Tax Time Tips
Guard your personal information. Identity thieves can use your Social Security number to take out loans, open credit cards or even collect your tax refund Email is vulnerable to hackers, so avoid emailing your Social Security number or other confidential information to a tax preparer or accountant. If you’re using a website to file your taxes, make sure your information is protected by looking for the lock icon on the address bar.
Beware of scammers posing as the IRS. Be wary of anyone who calls or emails you and offers to help with your taxes, demands tax payments, or claims to be with the IRS. If you get a call from someone claiming to work with a government agency, ask them for their name, identification number and contact number, then hang up and call them back. Avoid anyone who demands you make immediate payments using methods like gift cards, money orders, or wire transfers.
Watch out for tax refund thieves. Tax refund theft is a growing problem. One way to help avoid becoming a victim of this scam is to file your tax return early, before the crooks file their fake return in your name. If you receive a notice or letter from the IRS indicating that more than one tax return was filed in your name, respond immediately to the IRS employee whose contact information was provided. You will also need to fill out IRS Form 14039, Identity Theft Affidavit.
Think twice before you opt for an “instant” or “rapid” refund. Some tax preparers and banks offer a refund anticipation check (RAC). This is a paid service for taxpayers who don’t have a bank account to use for direct deposit of their refund, or don’t have the money to pay for tax preparation assistance. There’s a fee (typically about $30) to set up the RAC system. The preparer deducts that fee, their tax preparation charges and other fees from the eventual refund. After all that, there may not be much of your actual refund left.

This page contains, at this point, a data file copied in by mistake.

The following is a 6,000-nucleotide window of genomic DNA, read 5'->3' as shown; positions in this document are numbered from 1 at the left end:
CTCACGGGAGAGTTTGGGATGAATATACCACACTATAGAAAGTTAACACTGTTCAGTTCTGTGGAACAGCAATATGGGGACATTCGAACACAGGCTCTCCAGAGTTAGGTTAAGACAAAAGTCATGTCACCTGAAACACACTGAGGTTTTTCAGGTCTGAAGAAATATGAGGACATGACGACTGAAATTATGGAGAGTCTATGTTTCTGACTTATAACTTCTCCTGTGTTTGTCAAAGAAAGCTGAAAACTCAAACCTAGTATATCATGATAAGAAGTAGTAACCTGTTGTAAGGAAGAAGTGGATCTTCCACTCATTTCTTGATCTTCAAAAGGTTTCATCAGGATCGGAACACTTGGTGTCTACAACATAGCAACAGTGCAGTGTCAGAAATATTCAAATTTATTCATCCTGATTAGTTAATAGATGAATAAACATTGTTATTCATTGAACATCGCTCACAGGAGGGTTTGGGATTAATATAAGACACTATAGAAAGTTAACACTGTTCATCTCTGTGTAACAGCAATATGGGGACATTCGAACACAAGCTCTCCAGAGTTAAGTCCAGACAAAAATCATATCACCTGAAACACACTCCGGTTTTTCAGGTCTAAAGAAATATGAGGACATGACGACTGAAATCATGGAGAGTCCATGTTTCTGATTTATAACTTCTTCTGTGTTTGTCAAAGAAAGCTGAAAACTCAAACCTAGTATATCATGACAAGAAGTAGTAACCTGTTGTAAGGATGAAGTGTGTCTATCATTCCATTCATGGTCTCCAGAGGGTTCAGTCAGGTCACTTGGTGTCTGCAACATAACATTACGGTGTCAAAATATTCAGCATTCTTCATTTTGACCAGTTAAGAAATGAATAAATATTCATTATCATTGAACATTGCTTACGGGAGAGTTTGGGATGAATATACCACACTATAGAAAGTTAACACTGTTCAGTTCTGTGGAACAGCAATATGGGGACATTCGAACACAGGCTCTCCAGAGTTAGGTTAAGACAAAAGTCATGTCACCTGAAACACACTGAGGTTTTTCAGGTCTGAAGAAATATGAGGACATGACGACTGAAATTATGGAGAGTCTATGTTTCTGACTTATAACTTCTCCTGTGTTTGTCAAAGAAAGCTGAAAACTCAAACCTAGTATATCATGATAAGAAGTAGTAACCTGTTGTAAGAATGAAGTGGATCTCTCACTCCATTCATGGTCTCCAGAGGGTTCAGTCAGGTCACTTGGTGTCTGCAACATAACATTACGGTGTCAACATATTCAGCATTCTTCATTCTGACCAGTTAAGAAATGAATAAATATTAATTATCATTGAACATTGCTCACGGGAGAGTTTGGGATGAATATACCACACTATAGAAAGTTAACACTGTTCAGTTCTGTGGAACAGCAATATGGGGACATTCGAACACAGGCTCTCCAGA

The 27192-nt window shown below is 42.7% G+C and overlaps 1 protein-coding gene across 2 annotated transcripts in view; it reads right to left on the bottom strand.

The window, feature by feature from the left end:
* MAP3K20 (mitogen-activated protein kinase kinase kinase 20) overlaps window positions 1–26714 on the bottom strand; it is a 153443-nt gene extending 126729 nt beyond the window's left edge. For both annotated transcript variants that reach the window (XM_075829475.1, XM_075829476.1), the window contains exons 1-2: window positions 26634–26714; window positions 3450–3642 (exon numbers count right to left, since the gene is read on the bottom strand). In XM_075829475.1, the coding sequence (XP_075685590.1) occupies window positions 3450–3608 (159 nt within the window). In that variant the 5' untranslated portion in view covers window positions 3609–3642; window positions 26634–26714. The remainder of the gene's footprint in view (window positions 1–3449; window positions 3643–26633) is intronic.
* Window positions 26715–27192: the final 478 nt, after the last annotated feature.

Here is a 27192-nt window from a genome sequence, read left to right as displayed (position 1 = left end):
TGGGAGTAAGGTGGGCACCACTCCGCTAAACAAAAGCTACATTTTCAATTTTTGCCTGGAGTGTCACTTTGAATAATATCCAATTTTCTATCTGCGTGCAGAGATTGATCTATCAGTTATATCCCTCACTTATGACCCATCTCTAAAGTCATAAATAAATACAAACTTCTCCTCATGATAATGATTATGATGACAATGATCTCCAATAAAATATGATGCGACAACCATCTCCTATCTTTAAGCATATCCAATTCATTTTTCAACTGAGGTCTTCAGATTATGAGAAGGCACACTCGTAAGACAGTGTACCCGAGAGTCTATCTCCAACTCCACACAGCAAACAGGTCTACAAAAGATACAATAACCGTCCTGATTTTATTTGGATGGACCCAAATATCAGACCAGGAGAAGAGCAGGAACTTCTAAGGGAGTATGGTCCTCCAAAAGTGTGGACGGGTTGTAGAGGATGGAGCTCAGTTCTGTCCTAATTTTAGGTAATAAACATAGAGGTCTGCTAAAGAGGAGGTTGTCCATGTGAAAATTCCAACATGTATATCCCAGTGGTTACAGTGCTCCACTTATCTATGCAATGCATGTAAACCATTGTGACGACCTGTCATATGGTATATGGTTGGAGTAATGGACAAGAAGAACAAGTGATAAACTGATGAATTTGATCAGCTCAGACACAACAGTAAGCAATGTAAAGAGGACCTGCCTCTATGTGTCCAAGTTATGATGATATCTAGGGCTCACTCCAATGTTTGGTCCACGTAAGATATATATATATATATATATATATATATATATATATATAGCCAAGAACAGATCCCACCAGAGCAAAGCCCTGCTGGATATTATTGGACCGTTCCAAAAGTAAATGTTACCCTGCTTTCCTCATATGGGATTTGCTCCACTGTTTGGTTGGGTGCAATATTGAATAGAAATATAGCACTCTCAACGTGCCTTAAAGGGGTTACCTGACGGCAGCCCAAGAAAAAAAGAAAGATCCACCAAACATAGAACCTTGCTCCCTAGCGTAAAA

Get your refund quickly without paying any extra charges. If you file your taxes electronically and have your refund deposited directly into an existing bank account, your refund will probably arrive in less than three weeks. If you don’t have a bank account, you can you file your taxes electronically and get a refund check in the mail, or get your refund loaded on a prepaid card you already have.
You might be entitled to a refund even if you don’t owe income taxes. Call the IRS or visit www.irs.gov/eitc to learn more and see if you qualify for an Earned Income Tax Credit (EITC). The EITC is a refundable federal income tax credit for low-income working individuals and families.
Find trustworthy help with your taxes.
There are many legitimate charities doing effective work in North Carolina and elsewhere. But unfortunately, some of the people who try to get you to give to charity may be out to scam you. They may even try to use recent events, such as natural disasters, to make their phony pleas for donations sound more believable.
If you want to give to charity, do your homework first. Read our tips on how to check out a charity and learn how it would put your donation to work before you give.
Watch out for pushy telemarketers. Telemarketers that refuse to answer your questions, offer to pick up your donation or pressure you are usually up to no good. Also, some telemarketers keep up to 90 percent of the money they collect for charities. Your money will go further if you give directly to the real charity, not to hired fundraisers.
Don’t respond to unsolicited emails and text messages asking you to give. Even if the message looks legitimate, it could be an example of phishing. The messages may include links to copycat web sites of legitimate charities to try to trick donors.
Be careful of social networking posts asking you to donate. The cause may sound worthy, but you have no way of verifying how your money would really be used.
Watch out for fake charities that sound real. Some scammers use names that are very close to the names of real charities, non-profits or even law enforcement agencies. If you want to donate, contact the real charity or organization at a website or phone number you know to be valid.
Don’t give cash. Cash gifts can be lost or stolen. For security and tax record purposes, it’s best to pay by credit card. If you pay by check, make it out to the charity itself, not the fundraiser.
Protect your personal information. Never give your credit card or bank account number to someone you don’t know who contacts you, for any reason.
Be skeptical if someone thanks you for a pledge or donation you don’t remember. If you have any doubt, check your records. Be on the alert for invoices claiming you have made a pledge when you know you haven’t.
Say no to high-pressure appeals. Legitimate fundraisers won’t push you to give on the spot.
FOR MORE INFORMATION CONTACT:
North Carolina Department of Justice
Josh Stein, Attorney General